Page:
When should I start/stop feeding my fish?
Let's start with a brief explanation of why you should not be feeding your fish during winter.
As the water cools in the autumn, the fish start slowing down in preparation for a period of semi-dormancy. Their digestive and immune systems slow down, and they are not capable of digesting the same types of foods that they can during the warmer months. Koi are particularly susceptible to problems at this time, as they have no stomach to aid in digestion; food passes directly into their small
intestines, where it will sit and rot. The ensuing intestinal bacteria can pass into their bloodstream, causing sepsis which will debilitate or even kill the immune-suppressed fish.
The general rule of thumb is to slow feeding when the water starts to cool into the upper 50s farenheit, feeding small amounts of low protein food a few times a week, and to quit feeding altogether when the water reaches 50. (A thermometer can be purchased for minimal cost and should be suspended in the pond, about 18 inches deep.) If the fish are still hungry, they'll find algae and other natural delights to sustain them, and these simple foods found in the pond will be more easily digested.
The above rule, however, applies only to those of us who live in a climate with cold winters. Those living in climates where the water hovers around the 50-55 degree mark have a challenge. As stated, the fish's immune systems are not working up to par at lower temperatures, however, many "bad" bacteria are still active at these temperatures and can create problems in the weakened fish. In these cases, a small quantity of medicated food fed once or twice a week can help the fish withstand the bacterial attack. (Some people also salt their pond at this time as a prevention against parasites that are still active at lower temperatures. There is good information on the Koivet website on salting the pond.) If you feed your fish during this time, be sure to monitor ammonia levels, as the fish will be giving off ammonia in their waste and the bacteria in your biofilter will not be working at these low temperatures. (When testing winter water, always warm the water sample to room temperature before testing.)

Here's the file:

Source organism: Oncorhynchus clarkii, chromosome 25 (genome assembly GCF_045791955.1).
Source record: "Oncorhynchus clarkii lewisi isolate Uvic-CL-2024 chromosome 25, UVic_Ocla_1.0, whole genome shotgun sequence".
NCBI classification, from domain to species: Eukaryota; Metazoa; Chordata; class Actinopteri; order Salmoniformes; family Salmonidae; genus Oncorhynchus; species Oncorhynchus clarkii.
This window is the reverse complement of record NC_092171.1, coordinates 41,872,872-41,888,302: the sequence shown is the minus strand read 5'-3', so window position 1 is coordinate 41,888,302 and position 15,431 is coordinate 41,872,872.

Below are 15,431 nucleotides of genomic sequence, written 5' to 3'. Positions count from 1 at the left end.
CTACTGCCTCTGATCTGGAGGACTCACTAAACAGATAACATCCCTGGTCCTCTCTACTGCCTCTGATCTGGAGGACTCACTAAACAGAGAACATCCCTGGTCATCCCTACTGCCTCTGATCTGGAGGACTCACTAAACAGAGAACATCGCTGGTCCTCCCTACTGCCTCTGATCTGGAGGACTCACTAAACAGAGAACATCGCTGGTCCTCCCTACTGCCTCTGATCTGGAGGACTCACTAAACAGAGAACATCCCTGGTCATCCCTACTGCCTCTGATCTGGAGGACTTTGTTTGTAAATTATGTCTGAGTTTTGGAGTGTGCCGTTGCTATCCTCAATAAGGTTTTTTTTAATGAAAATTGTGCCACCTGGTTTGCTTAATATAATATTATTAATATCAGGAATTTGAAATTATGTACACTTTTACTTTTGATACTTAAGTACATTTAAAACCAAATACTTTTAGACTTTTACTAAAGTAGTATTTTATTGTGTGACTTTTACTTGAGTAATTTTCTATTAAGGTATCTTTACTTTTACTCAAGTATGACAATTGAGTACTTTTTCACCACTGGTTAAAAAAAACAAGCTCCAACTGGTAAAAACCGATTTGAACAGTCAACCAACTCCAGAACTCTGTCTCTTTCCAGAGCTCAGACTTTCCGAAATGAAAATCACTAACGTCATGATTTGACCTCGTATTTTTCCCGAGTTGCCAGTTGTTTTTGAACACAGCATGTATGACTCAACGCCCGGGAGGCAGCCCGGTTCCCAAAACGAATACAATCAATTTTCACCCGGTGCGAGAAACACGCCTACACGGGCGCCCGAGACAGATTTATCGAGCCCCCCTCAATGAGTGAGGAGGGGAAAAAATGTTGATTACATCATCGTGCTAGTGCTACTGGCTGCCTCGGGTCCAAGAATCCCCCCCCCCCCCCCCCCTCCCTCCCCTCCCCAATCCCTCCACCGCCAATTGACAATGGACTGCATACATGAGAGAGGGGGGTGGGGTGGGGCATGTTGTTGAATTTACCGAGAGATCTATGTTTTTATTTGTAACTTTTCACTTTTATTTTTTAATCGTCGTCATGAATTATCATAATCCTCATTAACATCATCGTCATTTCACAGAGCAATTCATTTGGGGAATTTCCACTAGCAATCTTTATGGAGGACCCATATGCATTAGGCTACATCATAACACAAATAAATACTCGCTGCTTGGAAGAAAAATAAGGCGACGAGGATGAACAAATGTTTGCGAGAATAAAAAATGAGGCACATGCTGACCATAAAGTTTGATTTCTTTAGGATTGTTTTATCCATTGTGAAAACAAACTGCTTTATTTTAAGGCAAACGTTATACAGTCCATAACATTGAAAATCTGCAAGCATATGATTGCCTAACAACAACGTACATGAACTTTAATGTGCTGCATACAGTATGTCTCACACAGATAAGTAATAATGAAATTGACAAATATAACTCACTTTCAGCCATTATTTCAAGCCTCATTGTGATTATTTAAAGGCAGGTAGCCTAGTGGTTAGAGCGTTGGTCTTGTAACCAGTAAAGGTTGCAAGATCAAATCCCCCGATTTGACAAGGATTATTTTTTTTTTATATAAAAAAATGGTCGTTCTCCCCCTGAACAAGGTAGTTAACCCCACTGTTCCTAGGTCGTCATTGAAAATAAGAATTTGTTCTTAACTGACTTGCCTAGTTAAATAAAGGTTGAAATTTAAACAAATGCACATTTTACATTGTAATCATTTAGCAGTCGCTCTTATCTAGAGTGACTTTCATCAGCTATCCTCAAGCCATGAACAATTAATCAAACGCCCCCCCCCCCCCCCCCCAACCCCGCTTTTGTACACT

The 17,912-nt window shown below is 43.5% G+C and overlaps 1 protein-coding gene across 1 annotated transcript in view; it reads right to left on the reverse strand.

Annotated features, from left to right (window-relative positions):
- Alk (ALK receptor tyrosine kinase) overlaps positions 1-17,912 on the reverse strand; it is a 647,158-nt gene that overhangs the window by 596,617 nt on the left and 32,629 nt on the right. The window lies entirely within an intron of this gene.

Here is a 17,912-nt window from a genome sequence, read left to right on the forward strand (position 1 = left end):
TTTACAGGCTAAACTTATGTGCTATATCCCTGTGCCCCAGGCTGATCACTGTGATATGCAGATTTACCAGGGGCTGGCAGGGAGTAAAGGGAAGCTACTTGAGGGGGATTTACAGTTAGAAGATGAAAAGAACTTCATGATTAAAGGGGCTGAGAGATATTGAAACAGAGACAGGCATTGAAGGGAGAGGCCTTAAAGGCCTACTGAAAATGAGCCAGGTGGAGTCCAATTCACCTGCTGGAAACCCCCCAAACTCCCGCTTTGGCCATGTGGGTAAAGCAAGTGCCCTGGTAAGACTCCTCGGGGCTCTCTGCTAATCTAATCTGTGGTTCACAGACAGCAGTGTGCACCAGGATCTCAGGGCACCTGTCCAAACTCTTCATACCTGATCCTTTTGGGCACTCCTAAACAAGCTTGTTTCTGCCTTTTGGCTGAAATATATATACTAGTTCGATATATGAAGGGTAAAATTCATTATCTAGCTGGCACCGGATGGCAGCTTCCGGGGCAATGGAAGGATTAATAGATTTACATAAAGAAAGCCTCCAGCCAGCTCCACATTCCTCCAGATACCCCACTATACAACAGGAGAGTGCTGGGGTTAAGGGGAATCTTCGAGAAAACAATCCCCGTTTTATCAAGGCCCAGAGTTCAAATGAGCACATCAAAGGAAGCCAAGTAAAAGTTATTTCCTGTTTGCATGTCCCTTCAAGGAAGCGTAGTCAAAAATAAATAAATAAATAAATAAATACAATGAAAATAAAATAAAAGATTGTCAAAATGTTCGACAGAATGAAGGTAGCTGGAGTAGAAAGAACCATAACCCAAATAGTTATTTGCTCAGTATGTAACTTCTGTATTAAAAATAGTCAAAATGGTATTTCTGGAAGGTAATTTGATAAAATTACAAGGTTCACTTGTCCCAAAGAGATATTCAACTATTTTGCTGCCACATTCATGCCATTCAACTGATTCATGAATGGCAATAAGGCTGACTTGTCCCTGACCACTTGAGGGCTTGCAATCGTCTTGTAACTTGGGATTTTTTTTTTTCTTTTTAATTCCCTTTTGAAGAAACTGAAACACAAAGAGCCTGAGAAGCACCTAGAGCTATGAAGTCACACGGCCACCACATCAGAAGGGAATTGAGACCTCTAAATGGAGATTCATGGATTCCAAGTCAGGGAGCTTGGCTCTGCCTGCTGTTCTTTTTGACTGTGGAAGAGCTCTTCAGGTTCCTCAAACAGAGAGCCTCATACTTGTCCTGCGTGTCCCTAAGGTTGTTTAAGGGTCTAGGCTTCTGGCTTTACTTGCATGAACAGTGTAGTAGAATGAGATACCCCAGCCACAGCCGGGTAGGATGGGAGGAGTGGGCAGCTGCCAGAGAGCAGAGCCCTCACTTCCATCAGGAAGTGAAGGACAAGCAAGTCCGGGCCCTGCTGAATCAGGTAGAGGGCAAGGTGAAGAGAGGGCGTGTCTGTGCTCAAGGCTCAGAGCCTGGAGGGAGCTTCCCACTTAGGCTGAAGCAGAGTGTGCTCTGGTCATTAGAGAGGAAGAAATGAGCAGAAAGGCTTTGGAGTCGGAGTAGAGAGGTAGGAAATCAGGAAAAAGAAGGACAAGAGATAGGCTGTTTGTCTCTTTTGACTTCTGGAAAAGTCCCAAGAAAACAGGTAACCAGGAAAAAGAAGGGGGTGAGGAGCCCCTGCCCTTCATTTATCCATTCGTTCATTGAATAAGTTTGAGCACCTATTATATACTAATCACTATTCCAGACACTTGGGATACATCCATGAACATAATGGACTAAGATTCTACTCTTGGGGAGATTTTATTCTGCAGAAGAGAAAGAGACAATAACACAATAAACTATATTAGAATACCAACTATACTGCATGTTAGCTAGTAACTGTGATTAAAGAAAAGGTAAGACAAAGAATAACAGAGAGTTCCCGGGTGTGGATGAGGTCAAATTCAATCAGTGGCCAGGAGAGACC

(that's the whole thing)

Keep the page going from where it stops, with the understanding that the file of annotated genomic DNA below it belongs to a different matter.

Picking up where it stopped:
As the water warms into the fifties in the spring, you can slowly start feeding again. Beware the false spring syndrome! Many people are excited at the prospect of the first warm spring-like days and the increase in fish activity, and begin feeding, only to find the temperatures plunging into the thirtys within days. *BE PATIENT* and wait until you're sure your water temperatures are stable before you begin
Once the water reaches a stable 50 degrees Fahrenheit, it is a good idea to start feeding with a small amount (two or three times a week for no more than three weeks) of medicated food containing Romet or Terramycin, supplemented by low protein, high carbohydrate foods such as wheat germ, cooked squash, brown bread, dark greens (not iceberg lettuce), and fruits high in Vitamin C. As the temps head into the higher 50s, start adding a bit of low-protein pellets to their diet, and increase feedings to four or five times a week if the fish are hungry. As the water heads into the sixties, start increasing the protein in their food. By the time the water is 65-72 F the majority of their food should be a good quality, high-protein food. Avoid foods that contain corn and other plant proteins as primary ingredients; the protein should be from fish or seafood to ensure the fish are getting the proper balance of amino acids that they need to thrive. Fruits, vegetables, shrimp and other live foods can also be given during the warm, active months of the year.
Observe your fish closely during spring warm up, as this is when they are most susceptible to bacterial and parasitic invaders. Do NOT overfeed, and be sure to scoop out any uneaten food so it doesn't foul the water. It is best to err on the side of under-feeding and allow your fish to eat the easily digested algae that is often prolific at this time of year, rather than over feed the wrong foods and cause additional stress to your friends as they make the often difficult spring-time transition.
Ronaye, Steve and David